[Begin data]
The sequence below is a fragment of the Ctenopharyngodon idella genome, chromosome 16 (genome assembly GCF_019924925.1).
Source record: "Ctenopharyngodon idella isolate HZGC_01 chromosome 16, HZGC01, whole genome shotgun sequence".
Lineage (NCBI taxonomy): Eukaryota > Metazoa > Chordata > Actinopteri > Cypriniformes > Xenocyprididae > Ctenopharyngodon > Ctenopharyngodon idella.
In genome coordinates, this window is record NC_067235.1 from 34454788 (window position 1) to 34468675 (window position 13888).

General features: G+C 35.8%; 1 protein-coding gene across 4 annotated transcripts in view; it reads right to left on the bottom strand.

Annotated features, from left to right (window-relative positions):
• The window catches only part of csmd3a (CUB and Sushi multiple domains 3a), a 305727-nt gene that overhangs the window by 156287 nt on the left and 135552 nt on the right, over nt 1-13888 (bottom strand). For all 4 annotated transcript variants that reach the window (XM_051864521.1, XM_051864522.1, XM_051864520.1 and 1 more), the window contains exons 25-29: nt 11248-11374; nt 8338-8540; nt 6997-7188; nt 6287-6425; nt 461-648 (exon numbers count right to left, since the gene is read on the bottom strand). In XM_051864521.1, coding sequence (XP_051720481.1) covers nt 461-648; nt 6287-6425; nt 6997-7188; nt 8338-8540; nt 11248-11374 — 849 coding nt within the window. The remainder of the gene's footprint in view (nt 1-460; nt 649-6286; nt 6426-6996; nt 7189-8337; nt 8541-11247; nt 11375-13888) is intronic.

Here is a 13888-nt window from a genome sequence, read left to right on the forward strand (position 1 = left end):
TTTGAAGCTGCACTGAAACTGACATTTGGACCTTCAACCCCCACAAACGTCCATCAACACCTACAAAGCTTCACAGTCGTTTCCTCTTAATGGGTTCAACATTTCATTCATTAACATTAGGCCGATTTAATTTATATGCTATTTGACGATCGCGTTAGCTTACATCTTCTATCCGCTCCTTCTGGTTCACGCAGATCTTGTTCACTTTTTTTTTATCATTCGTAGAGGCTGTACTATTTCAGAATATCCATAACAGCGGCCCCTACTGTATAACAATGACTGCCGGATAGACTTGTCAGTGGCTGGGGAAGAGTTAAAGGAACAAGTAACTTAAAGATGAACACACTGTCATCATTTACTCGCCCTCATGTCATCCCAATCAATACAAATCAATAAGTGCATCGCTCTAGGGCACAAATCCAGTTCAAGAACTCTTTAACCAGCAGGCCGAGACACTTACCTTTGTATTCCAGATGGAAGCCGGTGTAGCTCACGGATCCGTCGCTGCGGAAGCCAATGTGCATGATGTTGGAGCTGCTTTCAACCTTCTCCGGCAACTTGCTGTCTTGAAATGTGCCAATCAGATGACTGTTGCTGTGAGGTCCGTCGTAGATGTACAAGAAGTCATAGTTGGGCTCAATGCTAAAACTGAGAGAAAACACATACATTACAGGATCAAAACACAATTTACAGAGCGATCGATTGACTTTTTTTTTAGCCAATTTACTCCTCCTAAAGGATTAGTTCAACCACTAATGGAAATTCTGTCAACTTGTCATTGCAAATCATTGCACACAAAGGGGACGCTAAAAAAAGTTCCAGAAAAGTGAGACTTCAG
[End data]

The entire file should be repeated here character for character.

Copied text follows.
The sequence below is a fragment of the Ctenopharyngodon idella genome, chromosome 16 (genome assembly GCF_019924925.1).
Source record: "Ctenopharyngodon idella isolate HZGC_01 chromosome 16, HZGC01, whole genome shotgun sequence".
Lineage (NCBI taxonomy): Eukaryota > Metazoa > Chordata > Actinopteri > Cypriniformes > Xenocyprididae > Ctenopharyngodon > Ctenopharyngodon idella.
In genome coordinates, this window is record NC_067235.1 from 34454788 (window position 1) to 34468675 (window position 13888).

General features: G+C 35.8%; 1 protein-coding gene across 4 annotated transcripts in view; it reads right to left on the bottom strand.

Annotated features, from left to right (window-relative positions):
• The window catches only part of csmd3a (CUB and Sushi multiple domains 3a), a 305727-nt gene that overhangs the window by 156287 nt on the left and 135552 nt on the right, over nt 1-13888 (bottom strand). For all 4 annotated transcript variants that reach the window (XM_051864521.1, XM_051864522.1, XM_051864520.1 and 1 more), the window contains exons 25-29: nt 11248-11374; nt 8338-8540; nt 6997-7188; nt 6287-6425; nt 461-648 (exon numbers count right to left, since the gene is read on the bottom strand). In XM_051864521.1, coding sequence (XP_051720481.1) covers nt 461-648; nt 6287-6425; nt 6997-7188; nt 8338-8540; nt 11248-11374 — 849 coding nt within the window. The remainder of the gene's footprint in view (nt 1-460; nt 649-6286; nt 6426-6996; nt 7189-8337; nt 8541-11247; nt 11375-13888) is intronic.

Here is a 13888-nt window from a genome sequence, read left to right on the forward strand (position 1 = left end):
TTTGAAGCTGCACTGAAACTGACATTTGGACCTTCAACCCCCACAAACGTCCATCAACACCTACAAAGCTTCACAGTCGTTTCCTCTTAATGGGTTCAACATTTCATTCATTAACATTAGGCCGATTTAATTTATATGCTATTTGACGATCGCGTTAGCTTACATCTTCTATCCGCTCCTTCTGGTTCACGCAGATCTTGTTCACTTTTTTTTTATCATTCGTAGAGGCTGTACTATTTCAGAATATCCATAACAGCGGCCCCTACTGTATAACAATGACTGCCGGATAGACTTGTCAGTGGCTGGGGAAGAGTTAAAGGAACAAGTAACTTAAAGATGAACACACTGTCATCATTTACTCGCCCTCATGTCATCCCAATCAATACAAATCAATAAGTGCATCGCTCTAGGGCACAAATCCAGTTCAAGAACTCTTTAACCAGCAGGCCGAGACACTTACCTTTGTATTCCAGATGGAAGCCGGTGTAGCTCACGGATCCGTCGCTGCGGAAGCCAATGTGCATGATGTTGGAGCTGCTTTCAACCTTCTCCGGCAACTTGCTGTCTTGAAATGTGCCAATCAGATGACTGTTGCTGTGAGGTCCGTCGTAGATGTACAAGAAGTCATAGTTGGGCTCAATGCTAAAACTGAGAGAAAACACATACATTACAGGATCAAAACACAATTTACAGAGCGATCGATTGACTTTTTTTTTAGCCAATTTACTCCTCCTAAAGGATTAGTTCAACCACTAATGGAAATTCTGTCAACTTGTCATTGCAAATCATTGCACACAAAGGGGACGCTAAAAAAAGTTCCAGAAAAGTGAGACTTCAG